Select parts were completely lifted from Ginintuang Agora: The Community and Sexual Life Stories of Mature-Aged Gay Men of the Home for the Golden Gays by Raine Nuyles Cortes, John Ryan Nual Mendoza and Michael David dela Cruz Tan.
On December 4, 2010, right after the 2010 Pride March, the annual gathering of the gay, lesbian, bisexual, transgender, queer, intersex and ally (GLBTQIA) community in the Philippines, Rev. Richard Mickley, O.S.Ae, Ph.D. – the abbot of the Order of Saint Aelred, a SEC (Securities and Exchange Commission) registered religious society of mostly gay, lesbian, bisexual and transgender members – sat by himself not too far from the stage where the after-parade program was being held. He was… awaiting his turn to speak.
“They’re taking a while,” he said – not even with a hint of exasperation, just stating an observation. He then got to talking that, considering he’s already over 80 years old, he is “consolidating everything I have done (for the GLBTQIA struggle for just under 40 years).” It was a realistic way of looking at mortality.
Mickley never got to speak that night – others who were younger (thus supposedly more exciting) were given priority, leaving him no time to address the crowd. It may well be considered a slap on the face on the person who, with Pro-Gay Philippines’ Oscar Atadero, actually started the Pride March in the Philippines (and Asia, for that matter) in 1994. What can only be worse is that a few months before the parade, Task Force Pride, the organizer of the annual Pride celebration that he helped establish, was considering giving recognition to GLBTQIA leaders who shaped GLBTQIA history in the Philippines. When Mickely’s name was raised, only a handful among the members of the (then) executive committee even heard of his name, with someone even saying “must be some old queen.” All he has accomplished for the GLBTQIA community seemingly easily dismissed with reference to his age (and aging).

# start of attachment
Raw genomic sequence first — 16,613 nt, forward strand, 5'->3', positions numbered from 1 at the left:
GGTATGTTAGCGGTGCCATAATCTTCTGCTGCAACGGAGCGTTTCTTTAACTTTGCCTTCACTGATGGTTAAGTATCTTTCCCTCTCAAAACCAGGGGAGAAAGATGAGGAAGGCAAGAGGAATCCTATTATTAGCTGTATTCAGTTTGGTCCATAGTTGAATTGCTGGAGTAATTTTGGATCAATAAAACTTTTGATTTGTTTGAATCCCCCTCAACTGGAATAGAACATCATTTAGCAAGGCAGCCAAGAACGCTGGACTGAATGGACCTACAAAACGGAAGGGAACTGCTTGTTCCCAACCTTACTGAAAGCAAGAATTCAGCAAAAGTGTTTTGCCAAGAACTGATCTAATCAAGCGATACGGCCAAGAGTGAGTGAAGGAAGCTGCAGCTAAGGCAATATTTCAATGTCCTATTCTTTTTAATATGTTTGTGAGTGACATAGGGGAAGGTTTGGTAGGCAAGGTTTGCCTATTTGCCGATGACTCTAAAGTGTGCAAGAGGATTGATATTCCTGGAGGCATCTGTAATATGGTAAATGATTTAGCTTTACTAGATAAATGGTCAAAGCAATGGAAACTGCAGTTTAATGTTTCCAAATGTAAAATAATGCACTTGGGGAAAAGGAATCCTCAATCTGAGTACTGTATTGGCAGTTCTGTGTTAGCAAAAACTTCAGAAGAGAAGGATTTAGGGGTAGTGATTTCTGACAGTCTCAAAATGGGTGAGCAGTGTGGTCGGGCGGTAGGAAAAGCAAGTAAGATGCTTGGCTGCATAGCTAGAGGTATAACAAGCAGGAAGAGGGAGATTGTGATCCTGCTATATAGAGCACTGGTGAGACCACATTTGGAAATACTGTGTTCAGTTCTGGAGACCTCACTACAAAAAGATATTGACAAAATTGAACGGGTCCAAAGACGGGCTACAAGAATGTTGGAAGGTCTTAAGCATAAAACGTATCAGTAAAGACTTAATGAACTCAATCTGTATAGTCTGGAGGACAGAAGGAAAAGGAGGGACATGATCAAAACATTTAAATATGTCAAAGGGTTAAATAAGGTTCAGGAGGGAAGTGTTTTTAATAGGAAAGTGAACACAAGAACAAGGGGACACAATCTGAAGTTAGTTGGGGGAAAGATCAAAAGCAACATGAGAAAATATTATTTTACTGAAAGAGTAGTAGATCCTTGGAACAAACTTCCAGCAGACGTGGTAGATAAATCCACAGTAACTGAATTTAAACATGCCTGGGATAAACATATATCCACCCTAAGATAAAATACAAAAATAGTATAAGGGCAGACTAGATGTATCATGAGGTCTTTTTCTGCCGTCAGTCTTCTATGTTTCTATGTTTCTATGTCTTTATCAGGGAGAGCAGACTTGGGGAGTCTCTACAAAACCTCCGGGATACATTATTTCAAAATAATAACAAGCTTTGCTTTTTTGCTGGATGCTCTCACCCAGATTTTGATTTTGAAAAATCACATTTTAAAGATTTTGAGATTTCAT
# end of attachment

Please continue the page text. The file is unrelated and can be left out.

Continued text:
This highlights how aging is perceived in the GLBTQIA community – a perception that may be best summarized in what Kertzner (2006) observed as the stereotyping of gay male aging as a descent from “adolescence to obsolescence.” Within the GLBTQIA community, the “gay generation gap” has been noted by Russell and Bohan (2005) to focus between the youth and those in middle age, arguably fracturing the GLBTQIA community into groups with cohorts divided according to social and political influences.
There exists in the GLBTQIA community an emphasis on youth, so that ageism has become a serious problem in it (Knauer, 2009). The GLBTQIA community, especially the gay male community, is said to be a youth culture focused in bars (Hostetler, 2004) that – while they may have been historically important meeting places of community – reinforces the preference for youth (Hiyasaki, 2007). Indeed, “in a community where twenty-something gay men consider thirty-something gay men to be irrelevant, getting either group to take an interest in the lives and well-being of octogenarians presents an obvious challenge” (Knauer, 2009).
It was after noticing the ignoring of the mature-aged members of the GLBTQIA community that led to Raine Nuyles Cortes, John Ryan Nual Mendoza and Michael David dela Cruz Tan to conduct a research involving select members/residents of the Home for the Golden Gays (HGG), a one-time residence of aged men who have sex with other men (MSM). The output – entitled Ginintuang Agora: The Community and Sexual Life Stories of Mature-Aged Gay Men of the Home for the Golden Gays – captured through the life stories the issues that affect them.
As the authors stated: “In a country like the Philippines, where a dearth of information about the mature-aged population as a whole – even more so the mature-aged gay men – is noticeable, hearing the stories straight from the sources becomes not just ideal, but a must, in order for them to take a more active role in the making of impressions of themselves… (What this highlights is) how life stories become identifiers not just of the person telling his/her story, but of the community he/she belongs to/moves in. Here, an individual life story also becomes a community’s life story.”